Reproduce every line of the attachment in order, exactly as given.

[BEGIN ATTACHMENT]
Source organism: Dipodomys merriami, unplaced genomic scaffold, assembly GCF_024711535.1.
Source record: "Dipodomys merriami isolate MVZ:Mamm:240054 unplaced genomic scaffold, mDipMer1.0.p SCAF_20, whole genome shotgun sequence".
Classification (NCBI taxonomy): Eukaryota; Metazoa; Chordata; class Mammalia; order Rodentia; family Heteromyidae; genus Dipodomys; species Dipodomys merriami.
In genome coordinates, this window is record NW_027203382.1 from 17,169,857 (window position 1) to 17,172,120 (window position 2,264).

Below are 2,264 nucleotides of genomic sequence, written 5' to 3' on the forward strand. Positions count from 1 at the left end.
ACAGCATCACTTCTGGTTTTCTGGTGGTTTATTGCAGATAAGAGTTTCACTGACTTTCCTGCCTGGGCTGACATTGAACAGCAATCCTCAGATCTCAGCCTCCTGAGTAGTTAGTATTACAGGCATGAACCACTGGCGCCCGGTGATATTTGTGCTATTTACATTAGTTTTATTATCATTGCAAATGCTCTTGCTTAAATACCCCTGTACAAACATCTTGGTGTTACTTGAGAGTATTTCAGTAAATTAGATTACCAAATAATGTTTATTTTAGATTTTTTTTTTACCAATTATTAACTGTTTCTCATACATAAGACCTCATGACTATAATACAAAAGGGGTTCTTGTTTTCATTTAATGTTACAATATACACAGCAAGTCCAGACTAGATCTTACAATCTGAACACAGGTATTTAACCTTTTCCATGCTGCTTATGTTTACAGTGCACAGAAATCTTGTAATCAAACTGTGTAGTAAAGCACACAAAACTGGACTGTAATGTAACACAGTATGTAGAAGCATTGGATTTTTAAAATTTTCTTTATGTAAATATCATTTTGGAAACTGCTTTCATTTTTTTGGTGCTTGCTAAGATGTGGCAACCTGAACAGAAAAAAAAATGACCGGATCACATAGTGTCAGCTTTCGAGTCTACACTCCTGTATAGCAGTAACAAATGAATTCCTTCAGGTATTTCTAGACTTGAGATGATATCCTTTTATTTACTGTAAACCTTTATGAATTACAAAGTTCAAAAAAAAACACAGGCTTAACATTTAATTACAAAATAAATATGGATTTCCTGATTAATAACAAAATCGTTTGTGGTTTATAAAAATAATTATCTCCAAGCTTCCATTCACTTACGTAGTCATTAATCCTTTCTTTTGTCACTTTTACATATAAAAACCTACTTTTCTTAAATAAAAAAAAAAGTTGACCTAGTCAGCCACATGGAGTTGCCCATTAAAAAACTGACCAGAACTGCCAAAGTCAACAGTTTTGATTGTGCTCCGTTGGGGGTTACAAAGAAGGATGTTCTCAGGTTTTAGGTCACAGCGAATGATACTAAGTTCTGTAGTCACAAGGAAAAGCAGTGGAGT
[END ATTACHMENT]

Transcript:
Source organism: Dipodomys merriami, unplaced genomic scaffold, assembly GCF_024711535.1.
Source record: "Dipodomys merriami isolate MVZ:Mamm:240054 unplaced genomic scaffold, mDipMer1.0.p SCAF_20, whole genome shotgun sequence".
Classification (NCBI taxonomy): Eukaryota; Metazoa; Chordata; class Mammalia; order Rodentia; family Heteromyidae; genus Dipodomys; species Dipodomys merriami.
In genome coordinates, this window is record NW_027203382.1 from 17,169,857 (window position 1) to 17,172,120 (window position 2,264).

Below are 2,264 nucleotides of genomic sequence, written 5' to 3' on the forward strand. Positions count from 1 at the left end.
ACAGCATCACTTCTGGTTTTCTGGTGGTTTATTGCAGATAAGAGTTTCACTGACTTTCCTGCCTGGGCTGACATTGAACAGCAATCCTCAGATCTCAGCCTCCTGAGTAGTTAGTATTACAGGCATGAACCACTGGCGCCCGGTGATATTTGTGCTATTTACATTAGTTTTATTATCATTGCAAATGCTCTTGCTTAAATACCCCTGTACAAACATCTTGGTGTTACTTGAGAGTATTTCAGTAAATTAGATTACCAAATAATGTTTATTTTAGATTTTTTTTTTACCAATTATTAACTGTTTCTCATACATAAGACCTCATGACTATAATACAAAAGGGGTTCTTGTTTTCATTTAATGTTACAATATACACAGCAAGTCCAGACTAGATCTTACAATCTGAACACAGGTATTTAACCTTTTCCATGCTGCTTATGTTTACAGTGCACAGAAATCTTGTAATCAAACTGTGTAGTAAAGCACACAAAACTGGACTGTAATGTAACACAGTATGTAGAAGCATTGGATTTTTAAAATTTTCTTTATGTAAATATCATTTTGGAAACTGCTTTCATTTTTTTGGTGCTTGCTAAGATGTGGCAACCTGAACAGAAAAAAAAATGACCGGATCACATAGTGTCAGCTTTCGAGTCTACACTCCTGTATAGCAGTAACAAATGAATTCCTTCAGGTATTTCTAGACTTGAGATGATATCCTTTTATTTACTGTAAACCTTTATGAATTACAAAGTTCAAAAAAAAACACAGGCTTAACATTTAATTACAAAATAAATATGGATTTCCTGATTAATAACAAAATCGTTTGTGGTTTATAAAAATAATTATCTCCAAGCTTCCATTCACTTACGTAGTCATTAATCCTTTCTTTTGTCACTTTTACATATAAAAACCTACTTTTCTTAAATAAAAAAAAAAGTTGACCTAGTCAGCCACATGGAGTTGCCCATTAAAAAACTGACCAGAACTGCCAAAGTCAACAGTTTTGATTGTGCTCCGTTGGGGGTTACAAAGAAGGATGTTCTCAGGTTTTAGGTCACAGCGAATGATACTAAGTTCTGTAGTCACAAGGAAAAGCAGTGGAGT